The Mosquito Control division operates a county-wide program, excluding the Air Force Bases and all state parks, which provides surveillance and spraying services to control mosquitoes in both the larval and adult stages.
Educational and abatement activities are also performed to control domestic mosquitoes to protect citizens from nuisance and health problems associated with large populations of mosquitoes.
Scott Henson, Director
Eric Evers, North County
Brian Shepheard, South County
Disease Vector Information:
Citizens can sign up for free disease vector information alerts via the following website: www.outbreak-alert.com. Surveillance information and reported cases disease can be quickly access via an interactive map. When a disease outbreak occurs, those who have signed up for the notification and live within a 250-mile radius will receive a text or email message to alert them of the potential threat.
Owners or caretakers who transport their livestock and want to stay abreast of disease threats in other parts of the country can enter multiple ZIP codes in the site's search field. If you sign up to the site, you will then be able to receive alerts for all areas selected.
Okaloosa County Mosquitoes:
Of the 80 mosquito species found in Florida, approximately 30 species can be found in Okaloosa County, and to the trained eye, each one looks as different as a poodle and a starfish. Adult mosquitoes vary widely in size, color, active range, feeding habits, larval ecosystem and range in length from 1/8 inch to 1-1/2 inches.
The Asian Tiger Mosquito (Aedes albopictus) shown above, is common around homes since its invasion into Okaloosa County, and is one of the smaller mosquitoes. Unlike most other mosquitoes, they are voracious day biters. Most other species feed at dusk or dawn or if disturbed from resting in daylight hours. While Ae. albopictus is a huge nuisance; it deserves some credit for the control of malaria in Florida. Ae. albopictus competes with the malaria vector Ae. aegypti for breeding sites and has nearly pushed them out of the State. Other mosquitoes you may find in your yard or home are usually bigger than Ae. albopictus. Mosquitoes share similar habits, but each has a distinct lifestyle. Fortunately, not very many of these species are major pests or disease vectors.
Mosquitoes that carry diseases (referred to as disease vectors) that are commonly found in Okaloosa County are:
Genus Abbreviations – Aedes-Ae., Anopholes-An., Culiseta-Cs., Coquillettidia-Cq., Culex-Cx., Psorophora-Ps.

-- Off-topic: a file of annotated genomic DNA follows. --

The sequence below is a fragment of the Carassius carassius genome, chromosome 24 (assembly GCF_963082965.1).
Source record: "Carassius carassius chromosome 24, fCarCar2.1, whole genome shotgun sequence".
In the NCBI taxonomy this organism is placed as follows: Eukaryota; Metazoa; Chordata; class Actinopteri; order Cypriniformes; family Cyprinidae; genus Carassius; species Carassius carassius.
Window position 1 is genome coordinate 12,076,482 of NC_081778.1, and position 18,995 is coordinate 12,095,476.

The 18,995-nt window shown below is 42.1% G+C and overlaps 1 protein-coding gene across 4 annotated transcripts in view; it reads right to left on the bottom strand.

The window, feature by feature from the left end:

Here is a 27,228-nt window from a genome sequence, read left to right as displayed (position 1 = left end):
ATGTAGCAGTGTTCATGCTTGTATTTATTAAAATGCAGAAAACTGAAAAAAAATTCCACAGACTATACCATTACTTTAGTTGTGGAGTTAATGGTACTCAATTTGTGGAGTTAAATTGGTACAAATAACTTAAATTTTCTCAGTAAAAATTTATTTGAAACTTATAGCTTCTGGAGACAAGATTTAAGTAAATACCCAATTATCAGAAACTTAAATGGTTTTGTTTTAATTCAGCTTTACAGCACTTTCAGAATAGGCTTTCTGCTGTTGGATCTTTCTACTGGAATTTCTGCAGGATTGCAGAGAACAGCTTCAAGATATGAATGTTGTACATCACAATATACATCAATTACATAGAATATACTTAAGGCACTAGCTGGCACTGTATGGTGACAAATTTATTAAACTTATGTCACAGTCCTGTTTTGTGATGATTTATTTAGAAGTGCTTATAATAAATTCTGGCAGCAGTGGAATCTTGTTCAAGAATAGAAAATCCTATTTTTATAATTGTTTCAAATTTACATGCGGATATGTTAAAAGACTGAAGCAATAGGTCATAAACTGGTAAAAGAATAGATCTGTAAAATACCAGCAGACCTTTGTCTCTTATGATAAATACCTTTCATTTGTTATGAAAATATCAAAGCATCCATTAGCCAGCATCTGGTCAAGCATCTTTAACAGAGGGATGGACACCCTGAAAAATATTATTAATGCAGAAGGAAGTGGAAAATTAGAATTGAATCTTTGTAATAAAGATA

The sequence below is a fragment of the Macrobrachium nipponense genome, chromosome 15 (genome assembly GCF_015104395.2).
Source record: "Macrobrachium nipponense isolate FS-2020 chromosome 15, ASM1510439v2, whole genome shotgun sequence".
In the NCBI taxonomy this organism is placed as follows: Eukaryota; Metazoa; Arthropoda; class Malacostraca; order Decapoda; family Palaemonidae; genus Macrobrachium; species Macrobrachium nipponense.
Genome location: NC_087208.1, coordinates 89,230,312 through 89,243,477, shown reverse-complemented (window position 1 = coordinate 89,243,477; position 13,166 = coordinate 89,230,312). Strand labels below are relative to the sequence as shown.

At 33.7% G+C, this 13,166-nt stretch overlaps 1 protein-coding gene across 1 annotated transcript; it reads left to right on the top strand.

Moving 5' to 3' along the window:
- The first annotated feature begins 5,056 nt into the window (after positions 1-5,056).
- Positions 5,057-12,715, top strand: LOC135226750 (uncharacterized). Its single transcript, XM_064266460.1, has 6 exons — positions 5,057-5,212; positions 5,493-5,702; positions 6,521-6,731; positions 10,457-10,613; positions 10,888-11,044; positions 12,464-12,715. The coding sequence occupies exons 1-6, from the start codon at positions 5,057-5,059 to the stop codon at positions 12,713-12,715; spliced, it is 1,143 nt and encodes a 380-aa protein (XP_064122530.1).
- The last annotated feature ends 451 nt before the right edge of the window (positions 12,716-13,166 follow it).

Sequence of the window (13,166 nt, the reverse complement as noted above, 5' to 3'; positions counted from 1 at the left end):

|Dengue||Saint Louis Encephalitis (SLE)|
|Ae. albopictus||Cx. nigripalpus|
|Ae. aegypti||Cx. quinquefaciatus|
|An. quadrimaculatus||Ps. ferox|
|Eastern Equine Encephalitis (EEE)||West Nile Virus|
|Cs. melanura – infects birds not humans||Cq. perturbans|
|Cq. perturbans||Cx. nigripalpus|
|Ae. atlanticus||Cx. Quinquefasciatus|
|Ae. solicitans||Ps. ferox|
|Cx. nigripalpus||Yellow Fever|
|Cx. quinquefaciatus||Ae. aegypti|
|Ae. albopictus||Ae. albopictus|
|Ae. aegypti||Ae. aegypti|
If you live in Okaloosa County or anywhere in Florida, there is no way to escape contact with mosquitoes. Please use the information on this website to become familiar with these pests, your options for avoidance and County Control Measures. Please keep in mind, there is no way to completely eradicate the mosquito without irreparable harm to the environment.
The most prudent alternative to eradication is control. The Okaloosa County Mosquito Control District employs nine employees; one Director, two Foremen and six technicians. The District mosquito control measures are based on integrated pest management. The USEPA defined Integrated Pest Management (IPM) as follows: “IPM is an effective and environmentally sensitive approach to pest management that relies on a combination of common-sense practices. IPM programs use current, comprehensive information on the life cycles of pests and their interaction with the environment. This information, in combination with available pest control methods, is used to manage pest damage by the most economical means, and with the least possible hazard to people, property, and the environment.”